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Melanie Beasley

Photo of Melanie Beasley

Assistant Professor


Melanie Beasley joins Purdue as an assistant professor of biological anthropology and a faculty fellow in the Cornerstone Integrated Liberal Arts program.

Beasley received a Ph.D. from the University of California, San Diego in 2016. Prior to joining the faculty at Purdue, she completed a two-year Haslam Postdoctoral Fellowship in the Department of Anthropology at the University of Tennessee, Knoxville doing research at the Forensic Anthropology Center, a.k.a. “The Body Farm.”

As a biological anthropologist, Melanie is broadly interested in human-environment interactions of the past and present. She uses stable isotope geochemistry in innovative ways to connect humans and the environments in which they live to understand changing climate, resource availability, and life history. Her research projects in East Africa, California, Jordan, and Italy span the last 4 million years of time. Aside from her paleoanthropological and bioarchaeological scholarship, Beasley also uses stable isotope analysis for forensic applications to aid in identification of unknown human remains and determine time since death.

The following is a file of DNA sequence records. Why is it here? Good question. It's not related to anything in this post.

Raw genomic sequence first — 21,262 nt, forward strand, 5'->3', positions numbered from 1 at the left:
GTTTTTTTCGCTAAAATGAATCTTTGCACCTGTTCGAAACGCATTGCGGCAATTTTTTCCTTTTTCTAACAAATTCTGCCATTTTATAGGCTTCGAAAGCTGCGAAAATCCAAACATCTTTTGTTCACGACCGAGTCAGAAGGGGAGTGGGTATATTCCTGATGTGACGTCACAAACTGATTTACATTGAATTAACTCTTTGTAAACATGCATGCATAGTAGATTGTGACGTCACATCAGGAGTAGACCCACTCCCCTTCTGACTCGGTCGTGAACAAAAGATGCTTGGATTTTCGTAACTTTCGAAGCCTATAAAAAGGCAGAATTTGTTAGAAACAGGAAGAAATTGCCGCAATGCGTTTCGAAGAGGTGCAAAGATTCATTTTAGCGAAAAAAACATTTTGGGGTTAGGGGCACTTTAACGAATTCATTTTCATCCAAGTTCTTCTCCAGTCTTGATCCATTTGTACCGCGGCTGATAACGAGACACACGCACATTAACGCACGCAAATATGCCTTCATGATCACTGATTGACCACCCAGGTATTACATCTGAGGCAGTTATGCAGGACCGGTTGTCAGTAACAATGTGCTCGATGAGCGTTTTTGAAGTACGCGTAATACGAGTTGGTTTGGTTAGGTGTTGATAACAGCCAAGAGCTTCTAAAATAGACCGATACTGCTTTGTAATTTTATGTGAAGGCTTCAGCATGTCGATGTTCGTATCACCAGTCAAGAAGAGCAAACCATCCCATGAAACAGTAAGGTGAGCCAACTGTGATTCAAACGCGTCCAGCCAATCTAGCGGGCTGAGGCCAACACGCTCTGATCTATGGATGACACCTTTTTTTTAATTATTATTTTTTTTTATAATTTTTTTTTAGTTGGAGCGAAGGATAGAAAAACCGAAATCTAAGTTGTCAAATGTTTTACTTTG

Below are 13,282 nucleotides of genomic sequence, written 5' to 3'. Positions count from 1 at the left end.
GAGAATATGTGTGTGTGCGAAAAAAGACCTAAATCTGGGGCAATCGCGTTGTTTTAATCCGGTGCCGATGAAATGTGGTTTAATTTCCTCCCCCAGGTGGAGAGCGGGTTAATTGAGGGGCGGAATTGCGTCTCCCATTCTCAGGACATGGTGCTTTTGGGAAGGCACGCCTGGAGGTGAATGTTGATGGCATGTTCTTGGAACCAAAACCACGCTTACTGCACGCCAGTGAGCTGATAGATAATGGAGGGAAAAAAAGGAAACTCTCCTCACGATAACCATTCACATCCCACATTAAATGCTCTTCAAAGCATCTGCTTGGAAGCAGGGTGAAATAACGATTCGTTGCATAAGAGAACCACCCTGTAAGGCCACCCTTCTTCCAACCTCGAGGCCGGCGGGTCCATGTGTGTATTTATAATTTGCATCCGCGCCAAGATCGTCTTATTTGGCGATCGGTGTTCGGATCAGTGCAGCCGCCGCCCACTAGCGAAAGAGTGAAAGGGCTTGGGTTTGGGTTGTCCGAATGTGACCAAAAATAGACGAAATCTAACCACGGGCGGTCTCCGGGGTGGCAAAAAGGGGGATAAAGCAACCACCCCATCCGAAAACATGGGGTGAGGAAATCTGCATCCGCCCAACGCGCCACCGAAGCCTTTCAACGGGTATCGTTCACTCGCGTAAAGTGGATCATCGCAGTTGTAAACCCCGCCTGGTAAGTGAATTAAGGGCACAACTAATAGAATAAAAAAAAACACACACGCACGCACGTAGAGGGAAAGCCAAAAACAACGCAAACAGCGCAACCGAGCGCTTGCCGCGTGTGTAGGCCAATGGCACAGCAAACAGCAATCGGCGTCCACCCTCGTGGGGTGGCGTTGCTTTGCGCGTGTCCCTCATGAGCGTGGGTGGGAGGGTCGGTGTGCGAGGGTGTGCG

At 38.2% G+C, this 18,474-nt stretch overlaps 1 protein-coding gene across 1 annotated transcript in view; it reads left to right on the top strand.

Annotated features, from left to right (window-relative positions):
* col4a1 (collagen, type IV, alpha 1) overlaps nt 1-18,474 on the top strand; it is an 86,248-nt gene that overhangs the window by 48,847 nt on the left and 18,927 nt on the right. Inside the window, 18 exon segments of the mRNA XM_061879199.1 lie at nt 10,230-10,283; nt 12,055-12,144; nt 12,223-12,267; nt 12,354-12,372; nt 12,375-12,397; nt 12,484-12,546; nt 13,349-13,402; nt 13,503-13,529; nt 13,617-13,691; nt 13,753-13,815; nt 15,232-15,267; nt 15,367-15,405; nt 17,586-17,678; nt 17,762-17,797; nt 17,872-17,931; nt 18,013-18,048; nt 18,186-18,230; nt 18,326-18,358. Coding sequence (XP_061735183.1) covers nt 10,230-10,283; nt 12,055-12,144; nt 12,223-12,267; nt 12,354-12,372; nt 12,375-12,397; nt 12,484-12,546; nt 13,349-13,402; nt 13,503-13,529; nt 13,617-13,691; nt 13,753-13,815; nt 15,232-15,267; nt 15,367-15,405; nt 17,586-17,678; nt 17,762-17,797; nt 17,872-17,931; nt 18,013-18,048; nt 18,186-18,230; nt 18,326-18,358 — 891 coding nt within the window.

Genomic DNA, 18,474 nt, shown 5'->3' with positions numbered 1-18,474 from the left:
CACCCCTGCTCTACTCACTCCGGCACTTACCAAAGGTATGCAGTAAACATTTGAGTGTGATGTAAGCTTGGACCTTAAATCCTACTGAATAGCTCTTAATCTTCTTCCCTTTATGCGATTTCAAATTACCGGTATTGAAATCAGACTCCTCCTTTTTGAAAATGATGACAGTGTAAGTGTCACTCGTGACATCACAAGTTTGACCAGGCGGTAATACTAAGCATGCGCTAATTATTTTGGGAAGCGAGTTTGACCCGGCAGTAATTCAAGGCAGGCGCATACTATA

At Purdue, Beasley will establish the BioAnth Isotope Ecology Research Laboratory (BIER Lab) in the Department of Anthropology. The lab space provides the opportunity for students to learn stable isotope sample preparation techniques on a variety of biological tissues (teeth, bone, hair, fingernails, muscle tissue, and maggots) for environmental, dietary, and geolocation research from an anthropological perspective.